Husband killed wife two weeks after being accused of raping her
Husband battered his wife to death with a hammer two weeks after police gave him the key to his house back despite him standing accused of raping and beating her
- Kay Martin, 49, suffered at least 12 incidents of domestic abuse in seven years
- She made complaint of rape and assault just 13 days before she was bludgeoned
- Northumbria Police returned keys to Alan Martin after quizzing him about rape
- It allowed him to enter and wait on wife returning before killing her and himself
- She was found with four fractures in skull and electrical cable around her neck
An abusive husband was given the keys to his house back by police before he bludgeoned his estranged wife to death, an inquest heard.
Kay Martin, 49, had suffered at least 12 incidents of domestic abuse in the last seven years and had most recently made a complaint of rape and domestic assault against husband Alan.
Officers from Northumbria Police returned Alan Martin’s keys to their home after they questioned him about the alleged rape.
Just 13 days later, Martin, 53, defied a court order and let himself into their home in Sunderland, Tyne and Wear, where he waited for Mrs Martin to return.
Alan Martin, 53, was accused of raping and beating his wife Kay, 49, just two weeks before bludgeoning her to death with a hammer and hanging himself
Northumbria Police returned Martin’s keys to their home after they questioned him about the alleged rape despite his wife reporting at least 12 incidents of domestic abuse in the last seven years
Martin, a bricklayer, beat his wife over the head with the hammer repeatedly before strangling her
Forensic teams were pictured as they gathered evidence at the address last September
Mrs Martin, a care worker, had obtained a non-molestation order against her husband through the family court.
Martin, a bricklayer, bludgeoned his wife over the head before strangling her. He was found hanged, having killed himself, when police arrived at the property.
Sunderland Coroner Derek Winter said he would write to Home Secretary Priti Patel, calling for greater protection to victims of domestic violence after their attackers are released under investigation.
Police did not apply for a Domestic Violence Protection Order in Martin’s case.
The police’s actions leading up to Mrs Martin’s death were reported to the Independent Office for Police Conduct, Sunderland Coroner’s Court heard.
No action was taken against any officer but the IOPC commented that ‘the wisdom of returning the keys to Alan Martin should be looked at’.
Mrs Martin was forced to make her own safeguarding arrangements and was granted a non-molestation order, two days before she was killed.
Martin had been living at a separate address but paid no attention to the court order.
Police were called following reports of a disturbance at around 10pm on September 20.
Mrs Martin was found in the bedroom. Her skull had four depression fractures and an electrical cable was fastened tightly around her neck. Martin killed himself just feet from where he murdered his wife.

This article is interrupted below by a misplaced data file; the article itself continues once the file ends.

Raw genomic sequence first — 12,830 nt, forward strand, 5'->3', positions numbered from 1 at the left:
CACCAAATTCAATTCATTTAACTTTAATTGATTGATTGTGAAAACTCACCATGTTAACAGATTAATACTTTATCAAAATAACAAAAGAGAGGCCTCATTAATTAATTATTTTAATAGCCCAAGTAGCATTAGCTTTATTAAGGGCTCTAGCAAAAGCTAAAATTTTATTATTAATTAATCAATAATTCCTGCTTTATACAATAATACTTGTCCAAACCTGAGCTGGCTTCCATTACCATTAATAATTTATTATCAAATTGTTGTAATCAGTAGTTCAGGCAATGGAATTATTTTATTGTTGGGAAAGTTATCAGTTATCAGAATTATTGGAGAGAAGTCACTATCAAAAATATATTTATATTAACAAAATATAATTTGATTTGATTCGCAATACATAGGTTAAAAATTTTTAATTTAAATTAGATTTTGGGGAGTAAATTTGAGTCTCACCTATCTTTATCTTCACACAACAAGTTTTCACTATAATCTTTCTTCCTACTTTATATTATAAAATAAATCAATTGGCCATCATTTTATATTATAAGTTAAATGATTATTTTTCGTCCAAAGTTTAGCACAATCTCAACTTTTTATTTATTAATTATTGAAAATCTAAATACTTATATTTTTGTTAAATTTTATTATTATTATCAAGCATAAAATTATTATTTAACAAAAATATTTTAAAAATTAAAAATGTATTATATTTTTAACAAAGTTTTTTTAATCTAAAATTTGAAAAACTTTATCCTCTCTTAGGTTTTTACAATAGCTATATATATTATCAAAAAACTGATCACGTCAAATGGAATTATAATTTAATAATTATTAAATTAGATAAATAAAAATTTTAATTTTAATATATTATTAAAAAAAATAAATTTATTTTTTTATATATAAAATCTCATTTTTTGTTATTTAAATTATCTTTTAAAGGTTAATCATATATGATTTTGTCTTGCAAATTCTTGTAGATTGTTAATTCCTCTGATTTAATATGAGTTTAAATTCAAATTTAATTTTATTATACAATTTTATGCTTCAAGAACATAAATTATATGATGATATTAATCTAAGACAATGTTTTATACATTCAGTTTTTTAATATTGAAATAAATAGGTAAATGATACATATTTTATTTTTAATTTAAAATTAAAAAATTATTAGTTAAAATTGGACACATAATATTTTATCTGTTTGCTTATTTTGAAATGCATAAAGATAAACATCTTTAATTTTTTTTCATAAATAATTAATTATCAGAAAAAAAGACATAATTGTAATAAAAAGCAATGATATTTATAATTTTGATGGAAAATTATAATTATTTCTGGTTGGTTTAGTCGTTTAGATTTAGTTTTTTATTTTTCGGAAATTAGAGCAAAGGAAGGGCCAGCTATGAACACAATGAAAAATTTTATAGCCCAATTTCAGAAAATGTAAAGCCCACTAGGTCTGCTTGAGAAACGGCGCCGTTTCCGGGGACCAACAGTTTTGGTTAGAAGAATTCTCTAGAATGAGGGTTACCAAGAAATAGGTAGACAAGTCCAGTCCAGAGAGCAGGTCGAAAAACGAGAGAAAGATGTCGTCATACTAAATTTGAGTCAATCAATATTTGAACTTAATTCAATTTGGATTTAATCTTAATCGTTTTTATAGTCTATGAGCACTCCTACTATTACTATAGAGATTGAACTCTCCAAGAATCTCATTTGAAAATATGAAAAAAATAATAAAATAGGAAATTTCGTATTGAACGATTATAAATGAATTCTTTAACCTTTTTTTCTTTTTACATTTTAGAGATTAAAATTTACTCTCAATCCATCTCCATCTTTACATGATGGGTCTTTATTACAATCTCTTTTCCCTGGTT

Home Office pathologist Dr Louise Mulcahy found Mrs Martin died as the result of a combination of strangulation and blunt force trauma.
Mrs Martin was found in the bedroom with four depression fractures in her skull and an electrical cable was fastened tightly around her neck. This is thought to be the most recent photo of the couple
The police’s actions leading up to Mrs Martin’s death were reported to the Independent Office for Police Conduct
No action was taken against any officer but the IOPC commented that ‘the wisdom of returning the keys to Alan Martin should be looked at’
Coroner Mr Winter ruled that Mrs Martin was unlawfully killed by her husband. He will hear Alan Martin’s inquest today (FRI).
Mr Winter said: ‘It occurs to me that although the evidential burden may not have been established at the time, Alan Martin was released from custody facing serious allegations under investigation.
‘It seems to me that on occasions, particularly where there are welfare protection issues for victims of domestic abuse, that there may be a gap in her – or his – protection.
‘From when Alan Martin was released until Kay got protection from the family court on September 17th and he was effectively served on September 18th, there was something of a gap in terms of Kay’s protection.
‘It may not have mattered in terms of Kay’s protection if Alan Martin’s keys had been removed, but some review of the procedure should take place in terms of what powers the police should be able to exercise pending matters being resolved finally in the family court or the criminal court and that gap is a matter of concern to me.’
He said he would write to the Home Secretary, the police, IOPC and local authority with his concerns.
Mr Winter also said had Martin been released on bail, with restrictions, it may have been enough to deter him from attacking his wife.
In a statement to the inquest, Audrey Richardson read out a tribute to Mrs Martin, her daughter.
She said: ‘Kay was always on the side of the vulnerable, needy and the underdog, wanting to make a difference and little did we realise that she was the most vulnerable of all, which she hid too well with her beautiful smile.
‘There wasn’t a cowardly bone in Kay’s body, she was straight to the point but if she made mistakes she would say so and apologise.
‘Kay was taken away from us in the most brutal, cruel and cowardly way, which has left her family and many many friends devastated.’
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